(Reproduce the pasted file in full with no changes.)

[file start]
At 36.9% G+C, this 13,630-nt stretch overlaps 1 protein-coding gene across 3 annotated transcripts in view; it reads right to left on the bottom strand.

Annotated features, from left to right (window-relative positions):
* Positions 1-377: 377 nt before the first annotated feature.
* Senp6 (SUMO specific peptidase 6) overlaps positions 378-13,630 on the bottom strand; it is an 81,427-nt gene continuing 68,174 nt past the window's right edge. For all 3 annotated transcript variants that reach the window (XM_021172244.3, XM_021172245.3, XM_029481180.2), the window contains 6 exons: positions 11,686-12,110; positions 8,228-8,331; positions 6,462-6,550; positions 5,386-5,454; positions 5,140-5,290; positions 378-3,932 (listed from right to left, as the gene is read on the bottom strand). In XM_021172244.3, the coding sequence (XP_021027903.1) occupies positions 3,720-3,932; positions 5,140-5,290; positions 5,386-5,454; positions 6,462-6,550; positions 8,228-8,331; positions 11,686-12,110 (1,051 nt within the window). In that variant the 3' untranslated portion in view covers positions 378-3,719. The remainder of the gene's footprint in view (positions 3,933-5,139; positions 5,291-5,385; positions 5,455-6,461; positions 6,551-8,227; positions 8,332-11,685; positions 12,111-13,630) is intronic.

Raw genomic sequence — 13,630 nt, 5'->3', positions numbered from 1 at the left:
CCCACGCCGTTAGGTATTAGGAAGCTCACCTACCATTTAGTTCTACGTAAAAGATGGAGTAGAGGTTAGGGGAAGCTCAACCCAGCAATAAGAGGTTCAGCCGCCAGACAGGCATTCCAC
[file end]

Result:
At 36.9% G+C, this 13,630-nt stretch overlaps 1 protein-coding gene across 3 annotated transcripts in view; it reads right to left on the bottom strand.

Annotated features, from left to right (window-relative positions):
* Positions 1-377: 377 nt before the first annotated feature.
* Senp6 (SUMO specific peptidase 6) overlaps positions 378-13,630 on the bottom strand; it is an 81,427-nt gene continuing 68,174 nt past the window's right edge. For all 3 annotated transcript variants that reach the window (XM_021172244.3, XM_021172245.3, XM_029481180.2), the window contains 6 exons: positions 11,686-12,110; positions 8,228-8,331; positions 6,462-6,550; positions 5,386-5,454; positions 5,140-5,290; positions 378-3,932 (listed from right to left, as the gene is read on the bottom strand). In XM_021172244.3, the coding sequence (XP_021027903.1) occupies positions 3,720-3,932; positions 5,140-5,290; positions 5,386-5,454; positions 6,462-6,550; positions 8,228-8,331; positions 11,686-12,110 (1,051 nt within the window). In that variant the 3' untranslated portion in view covers positions 378-3,719. The remainder of the gene's footprint in view (positions 3,933-5,139; positions 5,291-5,385; positions 5,455-6,461; positions 6,551-8,227; positions 8,332-11,685; positions 12,111-13,630) is intronic.

Raw genomic sequence — 13,630 nt, 5'->3', positions numbered from 1 at the left:
CCCACGCCGTTAGGTATTAGGAAGCTCACCTACCATTTAGTTCTACGTAAAAGATGGAGTAGAGGTTAGGGGAAGCTCAACCCAGCAATAAGAGGTTCAGCCGCCAGACAGGCATTCCAC